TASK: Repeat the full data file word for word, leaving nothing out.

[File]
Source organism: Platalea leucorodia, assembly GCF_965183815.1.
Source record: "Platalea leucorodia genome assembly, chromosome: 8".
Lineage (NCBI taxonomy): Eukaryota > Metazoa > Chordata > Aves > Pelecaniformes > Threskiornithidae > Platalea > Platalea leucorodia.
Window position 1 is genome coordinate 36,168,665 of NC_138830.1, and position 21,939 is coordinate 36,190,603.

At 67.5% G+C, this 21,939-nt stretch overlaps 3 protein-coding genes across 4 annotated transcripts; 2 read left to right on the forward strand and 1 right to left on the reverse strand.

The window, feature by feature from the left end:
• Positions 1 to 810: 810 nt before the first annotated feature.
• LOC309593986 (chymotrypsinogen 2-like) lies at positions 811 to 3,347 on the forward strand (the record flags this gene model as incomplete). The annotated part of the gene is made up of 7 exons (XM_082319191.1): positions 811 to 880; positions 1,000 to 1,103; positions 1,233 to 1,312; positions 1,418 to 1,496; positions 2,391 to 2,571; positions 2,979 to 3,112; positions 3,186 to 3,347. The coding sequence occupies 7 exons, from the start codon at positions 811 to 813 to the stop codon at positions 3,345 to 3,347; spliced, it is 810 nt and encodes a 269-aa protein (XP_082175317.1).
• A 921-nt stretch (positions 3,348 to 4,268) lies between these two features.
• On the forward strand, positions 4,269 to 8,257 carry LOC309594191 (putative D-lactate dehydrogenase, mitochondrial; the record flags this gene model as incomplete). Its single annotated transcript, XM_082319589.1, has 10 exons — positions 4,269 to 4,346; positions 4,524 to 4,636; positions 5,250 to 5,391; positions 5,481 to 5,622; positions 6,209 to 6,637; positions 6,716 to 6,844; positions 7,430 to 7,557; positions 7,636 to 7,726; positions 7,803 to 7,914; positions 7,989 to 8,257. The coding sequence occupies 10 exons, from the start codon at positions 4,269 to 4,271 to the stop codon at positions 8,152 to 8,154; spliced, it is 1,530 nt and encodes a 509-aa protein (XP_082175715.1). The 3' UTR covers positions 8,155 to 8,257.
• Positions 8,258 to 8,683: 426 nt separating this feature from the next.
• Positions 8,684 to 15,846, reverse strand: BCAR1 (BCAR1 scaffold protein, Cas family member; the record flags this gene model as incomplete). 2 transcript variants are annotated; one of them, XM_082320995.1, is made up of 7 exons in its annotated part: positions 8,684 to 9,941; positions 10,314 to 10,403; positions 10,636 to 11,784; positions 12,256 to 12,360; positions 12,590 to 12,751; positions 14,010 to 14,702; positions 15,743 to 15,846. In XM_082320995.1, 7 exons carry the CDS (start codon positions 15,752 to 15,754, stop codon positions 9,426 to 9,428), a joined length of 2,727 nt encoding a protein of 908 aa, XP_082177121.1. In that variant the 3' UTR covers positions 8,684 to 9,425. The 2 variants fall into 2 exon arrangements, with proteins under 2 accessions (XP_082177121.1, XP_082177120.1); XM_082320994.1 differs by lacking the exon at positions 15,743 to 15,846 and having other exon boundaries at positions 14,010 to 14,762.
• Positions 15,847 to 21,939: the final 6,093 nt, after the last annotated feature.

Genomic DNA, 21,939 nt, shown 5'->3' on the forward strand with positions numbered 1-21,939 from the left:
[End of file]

Source organism: Platalea leucorodia, assembly GCF_965183815.1.
Source record: "Platalea leucorodia genome assembly, chromosome: 8".
Lineage (NCBI taxonomy): Eukaryota > Metazoa > Chordata > Aves > Pelecaniformes > Threskiornithidae > Platalea > Platalea leucorodia.
Window position 1 is genome coordinate 36,168,665 of NC_138830.1, and position 21,939 is coordinate 36,190,603.

At 67.5% G+C, this 21,939-nt stretch overlaps 3 protein-coding genes across 4 annotated transcripts; 2 read left to right on the forward strand and 1 right to left on the reverse strand.

The window, feature by feature from the left end:
• Positions 1 to 810: 810 nt before the first annotated feature.
• LOC309593986 (chymotrypsinogen 2-like) lies at positions 811 to 3,347 on the forward strand (the record flags this gene model as incomplete). The annotated part of the gene is made up of 7 exons (XM_082319191.1): positions 811 to 880; positions 1,000 to 1,103; positions 1,233 to 1,312; positions 1,418 to 1,496; positions 2,391 to 2,571; positions 2,979 to 3,112; positions 3,186 to 3,347. The coding sequence occupies 7 exons, from the start codon at positions 811 to 813 to the stop codon at positions 3,345 to 3,347; spliced, it is 810 nt and encodes a 269-aa protein (XP_082175317.1).
• A 921-nt stretch (positions 3,348 to 4,268) lies between these two features.
• On the forward strand, positions 4,269 to 8,257 carry LOC309594191 (putative D-lactate dehydrogenase, mitochondrial; the record flags this gene model as incomplete). Its single annotated transcript, XM_082319589.1, has 10 exons — positions 4,269 to 4,346; positions 4,524 to 4,636; positions 5,250 to 5,391; positions 5,481 to 5,622; positions 6,209 to 6,637; positions 6,716 to 6,844; positions 7,430 to 7,557; positions 7,636 to 7,726; positions 7,803 to 7,914; positions 7,989 to 8,257. The coding sequence occupies 10 exons, from the start codon at positions 4,269 to 4,271 to the stop codon at positions 8,152 to 8,154; spliced, it is 1,530 nt and encodes a 509-aa protein (XP_082175715.1). The 3' UTR covers positions 8,155 to 8,257.
• Positions 8,258 to 8,683: 426 nt separating this feature from the next.
• Positions 8,684 to 15,846, reverse strand: BCAR1 (BCAR1 scaffold protein, Cas family member; the record flags this gene model as incomplete). 2 transcript variants are annotated; one of them, XM_082320995.1, is made up of 7 exons in its annotated part: positions 8,684 to 9,941; positions 10,314 to 10,403; positions 10,636 to 11,784; positions 12,256 to 12,360; positions 12,590 to 12,751; positions 14,010 to 14,702; positions 15,743 to 15,846. In XM_082320995.1, 7 exons carry the CDS (start codon positions 15,752 to 15,754, stop codon positions 9,426 to 9,428), a joined length of 2,727 nt encoding a protein of 908 aa, XP_082177121.1. In that variant the 3' UTR covers positions 8,684 to 9,425. The 2 variants fall into 2 exon arrangements, with proteins under 2 accessions (XP_082177121.1, XP_082177120.1); XM_082320994.1 differs by lacking the exon at positions 15,743 to 15,846 and having other exon boundaries at positions 14,010 to 14,762.
• Positions 15,847 to 21,939: the final 6,093 nt, after the last annotated feature.

Genomic DNA, 21,939 nt, shown 5'->3' on the forward strand with positions numbered 1-21,939 from the left: